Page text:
Casey Hayward made a name for himself in the NFL as an inside/slot cornerback during his 2012 rookie season.
This upcoming season, however, the Green Bay Packers might have to count on him more on the outside.
With the departures of Tramon Williams and Davon House to free agency, the Packers have an opening for a starting cornerback opposite Sam Shields. Hayward — the only other pure corner on the depth chart with game experience — figures to get the first shot at the starting position when OTA sessions begin next week.
Hayward’s 2014 season performance fell somewhere in between his 2013 season, when he was limited to just three games with a hamstring injury, and his 2012 season, in which he was an all-rookie team selection.
As a first-year player, Hayward gradually and confidently moved his way to the top of the performance rankings among all NFL cornerbacks. According to statistics compiled by Pro Football Focus, he tallied the lowest catch percentage against (43.4 percent) and best passer rating against (30.4) among 104 cornerbacks in the league that qualified. He played 372 pass coverage snaps in the slot, fifth-most in the league.
While Hayward finished the season firmly entrenched on the inside for the Packers, he did play some outside during that season and fared even better there. Figuring from PFF’s numbers of total snaps in pass coverage minus those in the slot, Hayward allowed just six completions in 17 targets when lining up on the outside. Three of his team-high six interceptions came when in boundary coverage.
Hayward made his first career start at right cornerback on Oct. 21, 2012, when Shields was sidelined by injury. He turned in a strong performance with five tackles, one pass breakup and one interception. Singled up on speedy receiver Chris Givens, Hayward went stride-for-stride down the left sideline to pick off an underthrown deep pass from Sam Bradford. A week earlier, albeit in junk time in a blowout win at Houston, Hayward did the same, this time down the right sideline snaring a Matt Schaub pass intended for Keshawn Martin in the end zone.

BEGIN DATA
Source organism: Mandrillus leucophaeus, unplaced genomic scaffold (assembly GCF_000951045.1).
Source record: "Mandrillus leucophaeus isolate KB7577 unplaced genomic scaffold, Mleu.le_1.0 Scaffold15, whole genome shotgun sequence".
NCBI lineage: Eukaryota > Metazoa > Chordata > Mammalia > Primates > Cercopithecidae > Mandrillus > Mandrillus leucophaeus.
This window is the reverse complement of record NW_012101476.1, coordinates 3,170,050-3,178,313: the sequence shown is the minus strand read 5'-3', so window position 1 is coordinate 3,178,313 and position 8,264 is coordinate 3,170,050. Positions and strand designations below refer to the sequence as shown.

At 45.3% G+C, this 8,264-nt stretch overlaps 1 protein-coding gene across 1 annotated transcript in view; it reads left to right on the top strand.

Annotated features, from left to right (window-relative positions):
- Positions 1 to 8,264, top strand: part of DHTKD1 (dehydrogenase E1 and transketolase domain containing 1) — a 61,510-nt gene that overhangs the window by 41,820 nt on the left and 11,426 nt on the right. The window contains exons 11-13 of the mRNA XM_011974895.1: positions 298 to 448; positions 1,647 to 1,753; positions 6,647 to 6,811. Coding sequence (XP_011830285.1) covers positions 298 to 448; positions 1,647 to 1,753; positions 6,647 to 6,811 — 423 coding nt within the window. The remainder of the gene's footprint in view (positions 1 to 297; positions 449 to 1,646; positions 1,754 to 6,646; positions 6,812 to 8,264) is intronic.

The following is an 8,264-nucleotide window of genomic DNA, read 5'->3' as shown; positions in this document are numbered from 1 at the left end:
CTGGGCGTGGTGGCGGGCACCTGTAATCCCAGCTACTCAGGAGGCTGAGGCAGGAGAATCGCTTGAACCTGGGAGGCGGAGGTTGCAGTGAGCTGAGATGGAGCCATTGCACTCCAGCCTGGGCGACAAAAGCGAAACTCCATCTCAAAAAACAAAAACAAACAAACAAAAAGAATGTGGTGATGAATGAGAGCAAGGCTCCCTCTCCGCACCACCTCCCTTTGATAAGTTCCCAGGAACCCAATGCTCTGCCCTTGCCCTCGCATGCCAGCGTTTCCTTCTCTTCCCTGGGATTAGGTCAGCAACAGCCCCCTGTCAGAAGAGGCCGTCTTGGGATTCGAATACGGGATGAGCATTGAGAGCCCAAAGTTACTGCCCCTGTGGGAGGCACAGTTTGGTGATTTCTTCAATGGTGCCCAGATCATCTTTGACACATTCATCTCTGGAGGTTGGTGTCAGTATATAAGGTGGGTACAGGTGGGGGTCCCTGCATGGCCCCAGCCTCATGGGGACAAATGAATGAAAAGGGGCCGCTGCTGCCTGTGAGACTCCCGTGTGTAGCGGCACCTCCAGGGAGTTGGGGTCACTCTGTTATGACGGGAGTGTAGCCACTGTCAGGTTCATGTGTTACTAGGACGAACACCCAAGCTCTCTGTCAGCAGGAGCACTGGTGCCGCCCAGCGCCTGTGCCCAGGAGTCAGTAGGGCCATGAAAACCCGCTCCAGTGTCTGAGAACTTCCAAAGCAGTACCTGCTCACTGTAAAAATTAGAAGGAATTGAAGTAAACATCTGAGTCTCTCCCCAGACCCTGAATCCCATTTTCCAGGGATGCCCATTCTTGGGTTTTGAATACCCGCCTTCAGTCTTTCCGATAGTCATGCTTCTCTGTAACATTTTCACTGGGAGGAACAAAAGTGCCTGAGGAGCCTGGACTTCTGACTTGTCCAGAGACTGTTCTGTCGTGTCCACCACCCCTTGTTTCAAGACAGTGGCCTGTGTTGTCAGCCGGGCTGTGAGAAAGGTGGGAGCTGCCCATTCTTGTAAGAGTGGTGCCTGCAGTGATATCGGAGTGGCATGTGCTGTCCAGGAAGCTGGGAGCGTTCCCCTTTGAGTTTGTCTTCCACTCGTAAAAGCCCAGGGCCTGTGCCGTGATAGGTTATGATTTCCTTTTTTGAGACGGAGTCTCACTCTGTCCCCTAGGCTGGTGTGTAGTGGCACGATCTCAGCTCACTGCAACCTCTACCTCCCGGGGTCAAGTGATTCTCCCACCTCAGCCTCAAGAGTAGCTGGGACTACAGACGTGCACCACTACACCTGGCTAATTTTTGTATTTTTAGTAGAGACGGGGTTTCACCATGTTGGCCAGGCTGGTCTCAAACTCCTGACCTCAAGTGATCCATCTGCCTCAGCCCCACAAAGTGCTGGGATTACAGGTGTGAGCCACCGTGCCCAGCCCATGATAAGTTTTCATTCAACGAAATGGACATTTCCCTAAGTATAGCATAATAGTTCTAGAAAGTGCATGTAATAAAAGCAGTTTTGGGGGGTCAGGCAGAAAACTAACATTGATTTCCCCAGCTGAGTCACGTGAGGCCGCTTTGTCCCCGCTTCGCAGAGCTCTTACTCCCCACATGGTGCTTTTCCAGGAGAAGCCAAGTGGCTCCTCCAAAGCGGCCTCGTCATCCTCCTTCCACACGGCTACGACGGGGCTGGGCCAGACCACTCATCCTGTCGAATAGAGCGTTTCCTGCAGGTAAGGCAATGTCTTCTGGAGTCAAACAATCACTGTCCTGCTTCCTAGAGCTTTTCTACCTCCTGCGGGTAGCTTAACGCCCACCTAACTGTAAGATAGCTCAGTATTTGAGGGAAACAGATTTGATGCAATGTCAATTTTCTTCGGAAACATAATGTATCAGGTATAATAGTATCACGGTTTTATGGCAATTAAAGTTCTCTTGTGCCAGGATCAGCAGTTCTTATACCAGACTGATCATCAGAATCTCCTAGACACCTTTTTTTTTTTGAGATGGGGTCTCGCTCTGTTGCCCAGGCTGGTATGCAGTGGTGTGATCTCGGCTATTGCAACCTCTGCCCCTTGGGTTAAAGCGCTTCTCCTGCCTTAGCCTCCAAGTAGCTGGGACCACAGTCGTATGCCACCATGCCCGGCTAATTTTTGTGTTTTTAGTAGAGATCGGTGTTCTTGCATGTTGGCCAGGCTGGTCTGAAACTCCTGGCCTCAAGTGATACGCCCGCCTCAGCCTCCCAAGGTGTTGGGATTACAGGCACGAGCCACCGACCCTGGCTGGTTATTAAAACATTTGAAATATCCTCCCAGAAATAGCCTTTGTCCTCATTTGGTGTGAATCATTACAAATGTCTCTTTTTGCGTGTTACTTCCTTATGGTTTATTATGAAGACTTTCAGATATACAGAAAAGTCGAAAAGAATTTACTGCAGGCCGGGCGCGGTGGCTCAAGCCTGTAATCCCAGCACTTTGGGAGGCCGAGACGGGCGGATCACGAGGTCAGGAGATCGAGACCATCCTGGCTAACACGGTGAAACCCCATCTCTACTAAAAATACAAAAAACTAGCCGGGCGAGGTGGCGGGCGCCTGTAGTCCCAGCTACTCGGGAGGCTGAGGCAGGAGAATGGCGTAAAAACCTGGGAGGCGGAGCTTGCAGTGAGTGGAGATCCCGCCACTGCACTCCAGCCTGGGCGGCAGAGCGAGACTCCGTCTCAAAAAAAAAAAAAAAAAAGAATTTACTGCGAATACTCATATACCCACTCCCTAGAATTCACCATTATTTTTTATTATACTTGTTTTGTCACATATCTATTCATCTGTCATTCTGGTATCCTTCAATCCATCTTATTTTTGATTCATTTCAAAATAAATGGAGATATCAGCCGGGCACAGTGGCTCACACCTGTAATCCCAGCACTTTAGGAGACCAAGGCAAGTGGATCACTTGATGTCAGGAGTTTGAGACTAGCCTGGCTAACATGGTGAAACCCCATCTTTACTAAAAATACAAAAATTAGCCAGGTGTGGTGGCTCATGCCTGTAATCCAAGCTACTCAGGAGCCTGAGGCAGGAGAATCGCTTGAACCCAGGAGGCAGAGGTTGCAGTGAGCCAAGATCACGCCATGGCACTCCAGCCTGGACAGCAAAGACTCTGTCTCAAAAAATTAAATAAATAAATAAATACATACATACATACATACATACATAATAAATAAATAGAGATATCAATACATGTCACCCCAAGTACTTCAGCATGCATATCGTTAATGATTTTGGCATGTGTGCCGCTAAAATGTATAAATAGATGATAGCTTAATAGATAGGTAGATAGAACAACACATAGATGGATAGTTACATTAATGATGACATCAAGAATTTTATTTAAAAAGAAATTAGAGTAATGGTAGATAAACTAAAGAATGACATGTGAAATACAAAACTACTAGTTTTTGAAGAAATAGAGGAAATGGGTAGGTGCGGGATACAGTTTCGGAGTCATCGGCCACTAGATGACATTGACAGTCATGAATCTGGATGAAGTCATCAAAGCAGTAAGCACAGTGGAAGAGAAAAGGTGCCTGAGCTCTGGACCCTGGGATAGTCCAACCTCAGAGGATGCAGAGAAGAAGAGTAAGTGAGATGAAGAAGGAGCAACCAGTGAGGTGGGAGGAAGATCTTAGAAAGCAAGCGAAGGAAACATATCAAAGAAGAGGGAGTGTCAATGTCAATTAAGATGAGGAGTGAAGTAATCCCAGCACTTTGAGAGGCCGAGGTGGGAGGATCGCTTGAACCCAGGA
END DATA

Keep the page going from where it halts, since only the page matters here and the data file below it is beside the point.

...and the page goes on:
Last season, Hayward shared time with Micah Hyde playing the inside cornerback position. Though he did not meet his 2012 standards, he did play well with three interceptions against two touchdowns while lining up inside. His passer rating against of 70.0 was 11th-best in the league out of 63 qualifying players. He played 246 snaps in coverage from the slot vs. 273 for Hyde, whose passer rating against was also sturdy at 79.9.
Again figuring from PFF’s numbers of snaps in coverage, Hayward played much less on the outside in 2014 (just 54 snaps in coverage). He allowed two catches in two targets.
Sure, the recent sample size for Hayward playing on the outside is small. But the Packers may not have much of a choice but to play him there since Hyde, a hybrid safety/slot, is also capable of playing inside. There is also a wealth of raw talent on the roster, including second-year pro Demetri Goodson, who played only special teams a season ago, and draft picks Damarious Randall and Quinten Rollins, all multi-sport athletes that may need some shaping.
Williams was a seven-year starter for the Packers going back to the pre-Dom Capers era for the Packers’ defense. He missed just one start over the past five seasons.
“The coaches know what I can do. They know I can play outside,” said Hayward just before leaving on the Packers’ Tailgate Tour around Wisconsin in April. “Towards the latter part of the year, I was the third man up, so when somebody was going to down, I would be coming in. I proved myself. They know what kind of player they have in me and I know what kind of player I am. I just have to go out there and fulfill the role, whatever they need me to do — whether it’s inside, outside. It doesn’t matter where they want me to be at. I just have to be ready to go out and compete.”
Matt Tevsh has covered the Packers since 1996. E-mail him at firstname.lastname@example.org